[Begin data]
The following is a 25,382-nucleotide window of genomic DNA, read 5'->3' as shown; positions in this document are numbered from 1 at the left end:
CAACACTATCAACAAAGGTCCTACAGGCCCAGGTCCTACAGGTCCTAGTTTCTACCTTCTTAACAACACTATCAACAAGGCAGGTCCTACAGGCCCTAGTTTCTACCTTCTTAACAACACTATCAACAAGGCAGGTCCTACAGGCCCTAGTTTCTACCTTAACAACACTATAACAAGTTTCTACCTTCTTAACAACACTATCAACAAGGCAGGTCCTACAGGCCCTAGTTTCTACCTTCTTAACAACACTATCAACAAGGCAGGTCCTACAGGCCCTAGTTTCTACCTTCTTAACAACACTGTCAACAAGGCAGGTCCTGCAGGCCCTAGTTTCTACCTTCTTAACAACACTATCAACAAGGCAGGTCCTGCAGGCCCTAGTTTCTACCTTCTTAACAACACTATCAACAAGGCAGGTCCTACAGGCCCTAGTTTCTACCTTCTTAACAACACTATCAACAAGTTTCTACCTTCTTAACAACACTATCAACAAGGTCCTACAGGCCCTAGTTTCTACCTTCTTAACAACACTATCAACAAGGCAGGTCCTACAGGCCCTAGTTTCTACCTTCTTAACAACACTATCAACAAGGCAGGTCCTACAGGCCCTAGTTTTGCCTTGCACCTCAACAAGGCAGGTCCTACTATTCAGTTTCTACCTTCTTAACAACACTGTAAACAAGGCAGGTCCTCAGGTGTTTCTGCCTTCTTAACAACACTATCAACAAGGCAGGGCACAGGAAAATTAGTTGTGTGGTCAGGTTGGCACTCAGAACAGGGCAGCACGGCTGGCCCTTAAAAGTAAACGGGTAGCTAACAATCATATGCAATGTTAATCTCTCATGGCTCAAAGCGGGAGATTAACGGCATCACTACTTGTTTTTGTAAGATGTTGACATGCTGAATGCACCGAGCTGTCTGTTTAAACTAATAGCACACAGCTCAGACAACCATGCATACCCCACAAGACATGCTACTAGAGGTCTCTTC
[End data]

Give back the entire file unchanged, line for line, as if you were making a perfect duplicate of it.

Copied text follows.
The following is a 25,382-nucleotide window of genomic DNA, read 5'->3' as shown; positions in this document are numbered from 1 at the left end:
CAACACTATCAACAAAGGTCCTACAGGCCCAGGTCCTACAGGTCCTAGTTTCTACCTTCTTAACAACACTATCAACAAGGCAGGTCCTACAGGCCCTAGTTTCTACCTTCTTAACAACACTATCAACAAGGCAGGTCCTACAGGCCCTAGTTTCTACCTTAACAACACTATAACAAGTTTCTACCTTCTTAACAACACTATCAACAAGGCAGGTCCTACAGGCCCTAGTTTCTACCTTCTTAACAACACTATCAACAAGGCAGGTCCTACAGGCCCTAGTTTCTACCTTCTTAACAACACTGTCAACAAGGCAGGTCCTGCAGGCCCTAGTTTCTACCTTCTTAACAACACTATCAACAAGGCAGGTCCTGCAGGCCCTAGTTTCTACCTTCTTAACAACACTATCAACAAGGCAGGTCCTACAGGCCCTAGTTTCTACCTTCTTAACAACACTATCAACAAGTTTCTACCTTCTTAACAACACTATCAACAAGGTCCTACAGGCCCTAGTTTCTACCTTCTTAACAACACTATCAACAAGGCAGGTCCTACAGGCCCTAGTTTCTACCTTCTTAACAACACTATCAACAAGGCAGGTCCTACAGGCCCTAGTTTTGCCTTGCACCTCAACAAGGCAGGTCCTACTATTCAGTTTCTACCTTCTTAACAACACTGTAAACAAGGCAGGTCCTCAGGTGTTTCTGCCTTCTTAACAACACTATCAACAAGGCAGGGCACAGGAAAATTAGTTGTGTGGTCAGGTTGGCACTCAGAACAGGGCAGCACGGCTGGCCCTTAAAAGTAAACGGGTAGCTAACAATCATATGCAATGTTAATCTCTCATGGCTCAAAGCGGGAGATTAACGGCATCACTACTTGTTTTTGTAAGATGTTGACATGCTGAATGCACCGAGCTGTCTGTTTAAACTAATAGCACACAGCTCAGACAACCATGCATACCCCACAAGACATGCTACTAGAGGTCTCTTC